Huck Finn, Aristotle, and Anti-Intellectualism in Moral Psychology

Philosophy 87 (01):51-63 (2012)
Jonathan Bennett, Nomy Arpaly, and others see in Huckleberry Finn's apparent praiseworthiness for not turning Jim in (even though this goes against his own moral judgments in the matter) a model for an improved, non-intellectualist approach to moral appraisal. I try to show – both on Aristotelian and on independent grounds – that these positions are fundamentally flawed. In the process, I try to show how Huck may be blameless for lacking what would have been a praiseworthy belief (that I should help Jim), hence, blameless for not acting on this belief; but being ‘blamelessly unpraiseworthy’ is not the same thing as being praiseworthy.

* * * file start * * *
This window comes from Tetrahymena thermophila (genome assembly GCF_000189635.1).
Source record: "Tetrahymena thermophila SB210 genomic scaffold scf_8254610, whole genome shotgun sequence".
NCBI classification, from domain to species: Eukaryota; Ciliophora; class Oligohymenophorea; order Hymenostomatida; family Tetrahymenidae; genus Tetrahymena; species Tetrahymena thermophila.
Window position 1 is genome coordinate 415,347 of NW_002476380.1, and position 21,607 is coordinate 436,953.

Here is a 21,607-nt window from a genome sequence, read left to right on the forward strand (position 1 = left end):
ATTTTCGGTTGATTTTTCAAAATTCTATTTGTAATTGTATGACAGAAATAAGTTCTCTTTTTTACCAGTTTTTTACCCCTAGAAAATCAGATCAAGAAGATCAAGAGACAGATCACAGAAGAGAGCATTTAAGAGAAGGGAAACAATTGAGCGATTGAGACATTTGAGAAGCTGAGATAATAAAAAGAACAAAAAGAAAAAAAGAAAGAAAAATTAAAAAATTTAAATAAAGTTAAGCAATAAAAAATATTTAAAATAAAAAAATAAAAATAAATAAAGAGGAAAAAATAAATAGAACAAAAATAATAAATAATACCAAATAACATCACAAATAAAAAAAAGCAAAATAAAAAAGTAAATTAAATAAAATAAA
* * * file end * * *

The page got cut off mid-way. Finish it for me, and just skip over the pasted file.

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DOI 10.1017/S0031819111000532
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References found in this work BETA
Alan Goldman (2010). Huckleberry Finn and Moral Motivation. Philosophy and Literature 34 (1):pp. 1-16.
Ishtiyaque Haji (1997). An Epistemic Dimension of Blameworthiness. Philosophy and Phenomenological Research 57 (3):523 - 544.

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